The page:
Bitcoin week ahead Ep22: DON’T BUY THE F***ING DIP!

Key Takeaways:

  • So what Bitcoin bumped! It does not mean a bullish continuation move ahead.
  • Recession fears kill the crypto's upside outlook, to be honest, as it remains highly correlated to the U.S. equities.
  • Expect BTC to fall towards $26,000 this week.
Bitcoin week ahead Ep22: DON'T BUY THE F***ING DIP!
Bitcoin week ahead Ep22: DON’T BUY THE F***ING DIP!

YEREVAN ( — Good morning, crypto folks! Some of us should be excited about how Bitcoin rebounded by nearly 25% just three days after crashing to its July 2021 low of around $25,000. The nice bump came last week, mainly because traders want to see Bitcoin near $30,000 — that extraordinary psychological level that separates the BTC price trends between bearish and bullish.

But the chances are that everything will go back to becoming gloomy. Nobody has called the “bottom” yet despite the interim buying activities.

Recession risks hurt Bitcoin

Bitcoin dropped by nearly 7% at this week’s open, reaching an intraday low of $29,277 (data from Coinbase). Not so surprisingly, the benchmark crypto’s plunge appeared in line with similar downside moves across the U.S. index futures, reiterating fears that the so-called “digital gold” has been trading synchronously with the riskier assets.

The overnight drop across Bitcoin and futures markets appears primarily due to China’s soft economic data for April, which underscores the economy’s downturn owing to Beijing’s strict Covid-19 lockdown policies.

Moreover, the U.S. media has shouted the word “recession” a lot during their weekend coverages, further dampening investors’ sentiment for equity markets. For instance, equity strategists at Goldman Sachs slashed their year-end growth forecasts for the S&P 500 to 4,300 from 4,700, adding that a recession will push the reading below 3,600 points.

Fed policy dampens retail sentiment

The downside sentiment picks momentum mainly because of the Federal Reserve’s sharp hawkish turn, beginning with a 50 basis points internet rate hike two weeks ago. The U.S. central bank plans to stick to its rate-increasing spree and a systematic unwinding of its $9 trillion balance sheet to tame inflation that reached 8.1% in April.

What does it mean for Bitcoin? Of course, the king crypto will risk turning into a puppet in the hands of macro drivers. It has been one so far if one looks at its synchronous trends with the S&P 500 during its recent downside moves.

SPX versus Bitcoin daily price chart. Source: TradingView
SPX versus BTC/USD daily price chart. Source: TradingView

The logic behind the strong correlation is simple: when equity markets fall, money managers may want to turn to cash by selling their most profitable investments over the year. Bitcoin, which still trades 666% (any ‘Omen’ fans here, anyone?) above its March 2022 lows around $3,858, is an easy way to secure cash in the hard times.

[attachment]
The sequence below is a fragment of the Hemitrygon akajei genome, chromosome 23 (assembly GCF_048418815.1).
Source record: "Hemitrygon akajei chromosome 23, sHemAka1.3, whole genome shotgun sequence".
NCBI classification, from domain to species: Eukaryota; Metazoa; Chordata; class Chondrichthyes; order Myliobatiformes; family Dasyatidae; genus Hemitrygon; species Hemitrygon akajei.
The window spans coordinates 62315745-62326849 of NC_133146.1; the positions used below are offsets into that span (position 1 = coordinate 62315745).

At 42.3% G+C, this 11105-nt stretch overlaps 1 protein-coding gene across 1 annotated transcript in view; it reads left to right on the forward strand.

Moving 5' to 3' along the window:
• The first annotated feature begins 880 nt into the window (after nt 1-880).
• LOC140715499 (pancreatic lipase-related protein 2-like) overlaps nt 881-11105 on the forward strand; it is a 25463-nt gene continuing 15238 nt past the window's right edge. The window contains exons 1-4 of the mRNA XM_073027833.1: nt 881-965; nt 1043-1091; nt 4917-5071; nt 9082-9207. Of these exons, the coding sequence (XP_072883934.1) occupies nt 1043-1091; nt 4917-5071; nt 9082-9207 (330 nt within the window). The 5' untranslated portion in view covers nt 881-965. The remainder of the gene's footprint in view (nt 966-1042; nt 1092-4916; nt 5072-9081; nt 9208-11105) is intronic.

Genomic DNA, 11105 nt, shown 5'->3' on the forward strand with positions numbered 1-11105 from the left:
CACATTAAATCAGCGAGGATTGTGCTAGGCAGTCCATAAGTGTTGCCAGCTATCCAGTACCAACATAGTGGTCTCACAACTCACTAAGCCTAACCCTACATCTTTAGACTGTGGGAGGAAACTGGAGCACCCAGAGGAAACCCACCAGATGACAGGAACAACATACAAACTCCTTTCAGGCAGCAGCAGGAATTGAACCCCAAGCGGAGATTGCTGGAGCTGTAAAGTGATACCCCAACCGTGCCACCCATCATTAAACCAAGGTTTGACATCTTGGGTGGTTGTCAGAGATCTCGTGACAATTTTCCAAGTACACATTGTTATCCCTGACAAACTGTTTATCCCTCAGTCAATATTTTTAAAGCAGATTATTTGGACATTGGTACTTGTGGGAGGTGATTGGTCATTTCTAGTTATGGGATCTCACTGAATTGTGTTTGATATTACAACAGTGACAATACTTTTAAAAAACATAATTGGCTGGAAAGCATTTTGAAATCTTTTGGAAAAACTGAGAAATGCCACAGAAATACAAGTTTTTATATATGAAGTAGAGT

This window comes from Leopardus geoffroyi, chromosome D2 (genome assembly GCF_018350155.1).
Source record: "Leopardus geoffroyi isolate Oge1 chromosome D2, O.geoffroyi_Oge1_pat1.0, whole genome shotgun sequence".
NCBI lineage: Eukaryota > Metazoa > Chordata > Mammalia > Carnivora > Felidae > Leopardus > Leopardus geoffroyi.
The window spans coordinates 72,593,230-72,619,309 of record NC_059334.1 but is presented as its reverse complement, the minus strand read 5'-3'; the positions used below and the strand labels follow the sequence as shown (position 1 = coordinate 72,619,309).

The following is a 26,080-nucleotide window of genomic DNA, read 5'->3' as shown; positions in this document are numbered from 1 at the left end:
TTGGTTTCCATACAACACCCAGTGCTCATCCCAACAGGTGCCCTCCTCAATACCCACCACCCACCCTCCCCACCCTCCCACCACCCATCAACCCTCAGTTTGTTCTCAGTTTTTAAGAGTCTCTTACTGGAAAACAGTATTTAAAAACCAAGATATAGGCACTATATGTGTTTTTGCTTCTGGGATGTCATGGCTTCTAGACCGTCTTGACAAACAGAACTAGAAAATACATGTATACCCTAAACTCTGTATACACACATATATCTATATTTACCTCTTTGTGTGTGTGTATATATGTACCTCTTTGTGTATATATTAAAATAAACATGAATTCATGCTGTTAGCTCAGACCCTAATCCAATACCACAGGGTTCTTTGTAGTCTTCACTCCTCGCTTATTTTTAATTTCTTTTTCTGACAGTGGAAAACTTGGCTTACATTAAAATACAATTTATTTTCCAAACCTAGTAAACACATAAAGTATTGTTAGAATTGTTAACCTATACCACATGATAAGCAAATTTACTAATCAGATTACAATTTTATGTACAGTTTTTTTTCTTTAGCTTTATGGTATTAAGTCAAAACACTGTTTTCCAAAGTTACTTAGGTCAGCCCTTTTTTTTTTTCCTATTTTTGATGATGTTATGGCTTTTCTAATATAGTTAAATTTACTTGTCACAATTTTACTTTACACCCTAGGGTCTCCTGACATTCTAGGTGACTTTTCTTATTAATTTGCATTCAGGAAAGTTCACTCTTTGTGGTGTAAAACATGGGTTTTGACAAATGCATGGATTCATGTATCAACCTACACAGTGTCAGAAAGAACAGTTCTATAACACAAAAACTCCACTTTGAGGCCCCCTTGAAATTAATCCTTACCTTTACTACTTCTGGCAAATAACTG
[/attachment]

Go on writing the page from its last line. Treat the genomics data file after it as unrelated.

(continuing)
Retail data support the downside scenario. For example, JPMorgan & Chase reports that net retail inflows until May 10 amount to only $2.4 billion compared to $11 billion in April and $17 billion in March. Meanwhile, the average retail investor portfolio valuation has decreased by 28% since late December 2021.

That shows that common Joes, which makes up a bulk of the crypto market, have been reluctant to put their money to work lately. That coincides with a sharp jump in the U.S. dollar rates, with its benchmark index, DXY, rising to its best levels since January 2003 this May 16.

Where does Bitcoin go, then?

To be honest, lower.

Related: El Salvador to hold Bitcoin conference after facing 44% loss from its BTC investment

In addition to macro, Bitcoin faces bearish threats from the kinds of its own (read Terra’s stablecoin fiasco here, for instance). Meanwhile, technicals also point at a decline ahead later this week. For instance, look at the ‘rising wedge’ structure in the chart below.

Bitcoin hourly price chart. Source: TradingView
BTC/USD hourly price chart featuring rising wedge. Source: TradingView

Does that mean traders buy the next dip? No, of course. It is vital to wait for a proper reversal confirmation, which is confirmed by a rebound that is matched by an increase in trading volumes on longer-timeframe charts. Overall, Bitcoin risks continuing its downside move due to its macro exposure.

Bitcoin, Bitcoin week ahead Ep22: DON’T BUY THE F***ING DIP!

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